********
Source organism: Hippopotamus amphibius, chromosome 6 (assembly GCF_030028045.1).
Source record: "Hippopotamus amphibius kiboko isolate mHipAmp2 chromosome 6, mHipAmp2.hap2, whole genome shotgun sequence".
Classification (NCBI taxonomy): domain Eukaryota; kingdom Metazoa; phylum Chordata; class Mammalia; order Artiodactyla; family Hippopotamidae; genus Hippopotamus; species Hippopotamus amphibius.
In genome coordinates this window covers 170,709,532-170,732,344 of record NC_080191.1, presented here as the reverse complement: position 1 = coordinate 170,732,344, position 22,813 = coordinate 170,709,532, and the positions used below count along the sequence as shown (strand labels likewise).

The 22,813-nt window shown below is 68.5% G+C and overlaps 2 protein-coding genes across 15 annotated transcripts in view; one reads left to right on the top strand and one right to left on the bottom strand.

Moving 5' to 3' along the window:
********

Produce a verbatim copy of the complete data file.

Source organism: Hippopotamus amphibius, chromosome 6 (assembly GCF_030028045.1).
Source record: "Hippopotamus amphibius kiboko isolate mHipAmp2 chromosome 6, mHipAmp2.hap2, whole genome shotgun sequence".
Classification (NCBI taxonomy): domain Eukaryota; kingdom Metazoa; phylum Chordata; class Mammalia; order Artiodactyla; family Hippopotamidae; genus Hippopotamus; species Hippopotamus amphibius.
In genome coordinates this window covers 170,709,532-170,732,344 of record NC_080191.1, presented here as the reverse complement: position 1 = coordinate 170,732,344, position 22,813 = coordinate 170,709,532, and the positions used below count along the sequence as shown (strand labels likewise).

The 22,813-nt window shown below is 68.5% G+C and overlaps 2 protein-coding genes across 15 annotated transcripts in view; one reads left to right on the top strand and one right to left on the bottom strand.

Moving 5' to 3' along the window: